Metals pervade historic buildings, most obviously in the form of decorative architectural metalwork such as balconies and railings adorning the façade. However, metals were also extensively used for roofing and structural support. Lead, iron, steel, and copper alloys can perform both decorative and functional needs, and often contribute in no small extent to the historic character of a building.  Metals are hard and solid, giving a sense of strength and soundness, but metals can often be fragile, concealing weaknesses in joints and beneath layers of paint. Architectural metals can pose a wide range of maintenance and repair issues for homeowners which can be most easily grouped under two headings – failure of the metal itself, and the impact this failure has on the surrounding building and materials.

Different types of problems are found in different metals, and certain types of deterioration can be accepted without urgent repair in some metals. For example, both lead and copper form a coloured layer of corrosion products, or “patina”, when exposed to the atmosphere. The formation of different coloured corrosion layers in copper from the fresh salmon pink, to brown, to black and eventually green-blue is accepted as part of the normal ageing process, and even aesthetically appreciated. The corrosion products of iron, commonly known as rust, are not so appreciated and usually require some action to be taken.

Iron is found extensively in historic structures, as structural beams and columns, used to form verandas and conservatories, and especially for decorative elements to the main façade including gates and railings, balconies, boot-scrapers, window guards and the fanlight over the main door. Iron can be found in a number of different forms, as forged wrought iron worked by hammering, rolling and forming, or as moulded cast iron. How these metals behave over time, and how they deteriorate is intrinsically linked to their individual characteristics.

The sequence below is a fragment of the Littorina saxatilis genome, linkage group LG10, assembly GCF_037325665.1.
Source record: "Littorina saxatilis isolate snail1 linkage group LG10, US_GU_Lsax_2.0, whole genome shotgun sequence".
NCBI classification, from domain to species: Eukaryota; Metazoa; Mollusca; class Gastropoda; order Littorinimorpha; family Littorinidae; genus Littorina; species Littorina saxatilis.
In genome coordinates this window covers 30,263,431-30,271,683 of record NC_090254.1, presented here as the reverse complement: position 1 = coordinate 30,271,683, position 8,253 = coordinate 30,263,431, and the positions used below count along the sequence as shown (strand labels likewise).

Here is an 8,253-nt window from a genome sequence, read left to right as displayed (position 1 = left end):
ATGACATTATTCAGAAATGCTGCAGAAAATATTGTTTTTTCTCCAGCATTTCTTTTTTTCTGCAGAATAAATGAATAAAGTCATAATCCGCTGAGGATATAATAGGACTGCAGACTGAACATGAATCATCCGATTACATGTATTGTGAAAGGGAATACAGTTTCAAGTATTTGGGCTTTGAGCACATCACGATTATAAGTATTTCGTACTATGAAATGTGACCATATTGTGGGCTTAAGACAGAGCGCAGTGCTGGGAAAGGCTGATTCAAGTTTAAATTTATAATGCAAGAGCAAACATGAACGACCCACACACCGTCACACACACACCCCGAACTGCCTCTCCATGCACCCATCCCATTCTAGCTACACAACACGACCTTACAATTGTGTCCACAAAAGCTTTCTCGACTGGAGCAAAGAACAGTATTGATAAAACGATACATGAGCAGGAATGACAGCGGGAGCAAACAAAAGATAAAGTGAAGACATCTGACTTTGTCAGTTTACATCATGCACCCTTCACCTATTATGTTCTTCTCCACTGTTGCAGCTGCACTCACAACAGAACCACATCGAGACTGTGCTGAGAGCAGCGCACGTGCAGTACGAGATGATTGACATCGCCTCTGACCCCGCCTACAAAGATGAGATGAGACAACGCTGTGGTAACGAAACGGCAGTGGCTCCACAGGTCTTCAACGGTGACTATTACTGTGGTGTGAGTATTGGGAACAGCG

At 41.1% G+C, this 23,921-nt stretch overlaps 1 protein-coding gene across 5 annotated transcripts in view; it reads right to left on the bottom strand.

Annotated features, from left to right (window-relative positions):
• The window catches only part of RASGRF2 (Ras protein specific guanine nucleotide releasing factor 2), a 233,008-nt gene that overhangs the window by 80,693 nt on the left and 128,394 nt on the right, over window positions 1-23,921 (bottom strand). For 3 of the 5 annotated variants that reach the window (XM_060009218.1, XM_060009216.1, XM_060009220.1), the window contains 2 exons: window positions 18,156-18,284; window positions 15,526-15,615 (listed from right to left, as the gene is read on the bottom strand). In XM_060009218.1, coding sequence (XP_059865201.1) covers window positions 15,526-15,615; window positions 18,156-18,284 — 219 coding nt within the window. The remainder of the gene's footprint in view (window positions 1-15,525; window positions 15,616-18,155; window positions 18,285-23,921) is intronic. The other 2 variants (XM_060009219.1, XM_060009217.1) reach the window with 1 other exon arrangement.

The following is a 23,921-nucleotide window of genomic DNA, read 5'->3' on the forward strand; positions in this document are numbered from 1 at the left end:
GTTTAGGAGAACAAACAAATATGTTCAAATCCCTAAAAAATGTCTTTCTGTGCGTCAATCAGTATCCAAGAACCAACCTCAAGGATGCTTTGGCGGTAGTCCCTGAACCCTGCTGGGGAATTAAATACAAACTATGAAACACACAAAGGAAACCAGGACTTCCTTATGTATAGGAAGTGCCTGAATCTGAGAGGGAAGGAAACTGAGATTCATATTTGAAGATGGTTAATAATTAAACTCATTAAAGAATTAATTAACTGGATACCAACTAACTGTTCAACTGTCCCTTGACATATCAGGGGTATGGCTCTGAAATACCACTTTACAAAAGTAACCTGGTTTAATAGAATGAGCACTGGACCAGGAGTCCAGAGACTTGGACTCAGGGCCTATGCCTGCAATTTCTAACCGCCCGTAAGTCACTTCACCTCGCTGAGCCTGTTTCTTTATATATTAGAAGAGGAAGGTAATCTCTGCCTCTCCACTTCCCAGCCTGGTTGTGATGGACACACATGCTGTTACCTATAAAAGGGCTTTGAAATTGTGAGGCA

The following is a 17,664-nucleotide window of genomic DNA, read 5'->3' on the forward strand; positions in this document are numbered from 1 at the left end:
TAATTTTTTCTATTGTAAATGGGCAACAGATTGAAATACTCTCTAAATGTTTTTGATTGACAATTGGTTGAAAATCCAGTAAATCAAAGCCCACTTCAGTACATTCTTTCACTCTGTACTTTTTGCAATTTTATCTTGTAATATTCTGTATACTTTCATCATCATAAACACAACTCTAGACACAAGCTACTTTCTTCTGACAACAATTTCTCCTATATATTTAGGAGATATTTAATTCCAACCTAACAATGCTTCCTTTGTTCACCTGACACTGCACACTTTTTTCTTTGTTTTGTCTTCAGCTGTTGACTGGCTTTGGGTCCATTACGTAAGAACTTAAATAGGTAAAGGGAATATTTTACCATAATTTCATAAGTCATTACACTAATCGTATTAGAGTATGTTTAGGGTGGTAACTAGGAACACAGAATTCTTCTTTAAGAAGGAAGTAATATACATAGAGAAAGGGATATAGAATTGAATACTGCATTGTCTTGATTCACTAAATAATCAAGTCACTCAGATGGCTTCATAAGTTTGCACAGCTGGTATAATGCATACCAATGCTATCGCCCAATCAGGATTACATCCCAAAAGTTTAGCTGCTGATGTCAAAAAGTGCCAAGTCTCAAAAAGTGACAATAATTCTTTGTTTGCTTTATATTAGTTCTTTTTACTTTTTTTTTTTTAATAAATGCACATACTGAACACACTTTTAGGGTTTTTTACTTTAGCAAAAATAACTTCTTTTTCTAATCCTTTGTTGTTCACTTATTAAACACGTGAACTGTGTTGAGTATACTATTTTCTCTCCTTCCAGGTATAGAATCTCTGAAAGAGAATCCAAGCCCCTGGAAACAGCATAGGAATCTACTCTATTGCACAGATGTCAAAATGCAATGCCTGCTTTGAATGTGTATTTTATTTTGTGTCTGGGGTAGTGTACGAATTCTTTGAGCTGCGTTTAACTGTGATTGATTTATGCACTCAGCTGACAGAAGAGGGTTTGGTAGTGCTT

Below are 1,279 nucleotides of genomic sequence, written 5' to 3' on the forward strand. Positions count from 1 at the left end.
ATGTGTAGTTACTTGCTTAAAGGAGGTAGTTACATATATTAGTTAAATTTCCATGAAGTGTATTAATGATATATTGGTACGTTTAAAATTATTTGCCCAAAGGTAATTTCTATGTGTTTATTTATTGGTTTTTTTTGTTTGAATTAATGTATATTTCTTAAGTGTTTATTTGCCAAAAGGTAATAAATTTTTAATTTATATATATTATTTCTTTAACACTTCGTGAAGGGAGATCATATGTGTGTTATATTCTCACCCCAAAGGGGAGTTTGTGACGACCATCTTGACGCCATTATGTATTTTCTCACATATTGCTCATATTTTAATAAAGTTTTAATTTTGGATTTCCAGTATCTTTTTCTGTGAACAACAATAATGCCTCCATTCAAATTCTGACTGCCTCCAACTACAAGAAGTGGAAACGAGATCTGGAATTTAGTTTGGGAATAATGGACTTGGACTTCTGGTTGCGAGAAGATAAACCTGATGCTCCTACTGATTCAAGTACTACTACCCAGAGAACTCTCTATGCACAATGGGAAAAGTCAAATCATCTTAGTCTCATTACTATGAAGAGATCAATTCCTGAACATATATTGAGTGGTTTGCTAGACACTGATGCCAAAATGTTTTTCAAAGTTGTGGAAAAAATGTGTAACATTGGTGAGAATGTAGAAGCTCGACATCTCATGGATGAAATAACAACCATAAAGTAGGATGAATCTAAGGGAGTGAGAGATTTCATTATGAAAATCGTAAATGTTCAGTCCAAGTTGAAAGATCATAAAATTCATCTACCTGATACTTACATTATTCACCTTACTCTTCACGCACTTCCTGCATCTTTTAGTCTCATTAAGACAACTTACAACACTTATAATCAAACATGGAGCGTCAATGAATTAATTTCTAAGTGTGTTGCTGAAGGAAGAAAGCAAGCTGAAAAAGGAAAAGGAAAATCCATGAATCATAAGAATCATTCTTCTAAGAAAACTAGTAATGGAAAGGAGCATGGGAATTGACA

Once formed, most metals slowly change when exposed with atmospheric conditions to another more stable form, such as the mineral ore from which they were produced. This rate of chemical reversion, or corrosion, is affected by the amount of available water, oxygen, air pollutants, acid rain, salts, and the presence of dissimilar metals. Iron and iron alloys react rapidly on exposure to moisture and air, forming layers of rust which can appear red, black, yellow ochre, orange-red or dark-brown depending on the minerals formed. In some cases where corrosion is long-standing, all iron may have been lost and only the corrosion products remain. Corrosion leads not only to the loss of the metal feature, but can also damage the immediate surroundings. The development of rust from film, to layer, to crust causes expansion of the metal, exerting sufficient strength to break mortar joints, crack stones, and even to lift whole sections of masonry. Rainwater running over rusting metalwork deposits dark-coloured iron stains to the stone or brick masonry below, which are difficult and sometimes impossible to remove.

How then can ironwork be preserved? Periodic inspection for the early signs of rust, paying particular attention to vulnerable areas, will save a great deal of cost and effort in the long-run. Crevices are prone to corrosion as iron may deteriorate without exposure to the air due to different oxygen concentrations of the water trapped in the crevice. Joints with wood and stone, or metal-to-metal joints where iron shafts penetrate rails, and between the spearhard and the rail can be very damp allowing rust to form hidden from immediate view. Deformed areas such as bends and shaped areas are more vulnerable to corrosion as they have been previously stressed during manufacture.